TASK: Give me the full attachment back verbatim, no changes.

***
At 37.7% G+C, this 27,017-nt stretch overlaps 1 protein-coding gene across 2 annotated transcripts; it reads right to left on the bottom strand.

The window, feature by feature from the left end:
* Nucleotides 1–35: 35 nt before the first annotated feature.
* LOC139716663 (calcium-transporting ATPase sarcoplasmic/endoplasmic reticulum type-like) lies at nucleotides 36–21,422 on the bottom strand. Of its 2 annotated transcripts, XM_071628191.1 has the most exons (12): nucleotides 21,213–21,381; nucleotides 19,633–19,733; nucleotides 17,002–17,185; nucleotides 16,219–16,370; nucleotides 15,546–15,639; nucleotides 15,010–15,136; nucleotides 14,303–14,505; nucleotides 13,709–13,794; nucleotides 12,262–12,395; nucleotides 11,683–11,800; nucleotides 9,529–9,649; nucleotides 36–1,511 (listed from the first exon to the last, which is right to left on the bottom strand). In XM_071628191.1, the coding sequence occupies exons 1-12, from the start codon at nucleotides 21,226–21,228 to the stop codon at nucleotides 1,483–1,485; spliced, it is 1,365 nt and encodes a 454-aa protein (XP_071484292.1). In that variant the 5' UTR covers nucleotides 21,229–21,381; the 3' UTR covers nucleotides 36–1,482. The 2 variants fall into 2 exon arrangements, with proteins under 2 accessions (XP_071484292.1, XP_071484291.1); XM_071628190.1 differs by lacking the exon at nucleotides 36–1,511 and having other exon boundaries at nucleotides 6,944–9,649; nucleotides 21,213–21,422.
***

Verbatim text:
At 37.7% G+C, this 27,017-nt stretch overlaps 1 protein-coding gene across 2 annotated transcripts; it reads right to left on the bottom strand.

The window, feature by feature from the left end:
* Nucleotides 1–35: 35 nt before the first annotated feature.
* LOC139716663 (calcium-transporting ATPase sarcoplasmic/endoplasmic reticulum type-like) lies at nucleotides 36–21,422 on the bottom strand. Of its 2 annotated transcripts, XM_071628191.1 has the most exons (12): nucleotides 21,213–21,381; nucleotides 19,633–19,733; nucleotides 17,002–17,185; nucleotides 16,219–16,370; nucleotides 15,546–15,639; nucleotides 15,010–15,136; nucleotides 14,303–14,505; nucleotides 13,709–13,794; nucleotides 12,262–12,395; nucleotides 11,683–11,800; nucleotides 9,529–9,649; nucleotides 36–1,511 (listed from the first exon to the last, which is right to left on the bottom strand). In XM_071628191.1, the coding sequence occupies exons 1-12, from the start codon at nucleotides 21,226–21,228 to the stop codon at nucleotides 1,483–1,485; spliced, it is 1,365 nt and encodes a 454-aa protein (XP_071484292.1). In that variant the 5' UTR covers nucleotides 21,229–21,381; the 3' UTR covers nucleotides 36–1,482. The 2 variants fall into 2 exon arrangements, with proteins under 2 accessions (XP_071484292.1, XP_071484291.1); XM_071628190.1 differs by lacking the exon at nucleotides 36–1,511 and having other exon boundaries at nucleotides 6,944–9,649; nucleotides 21,213–21,422.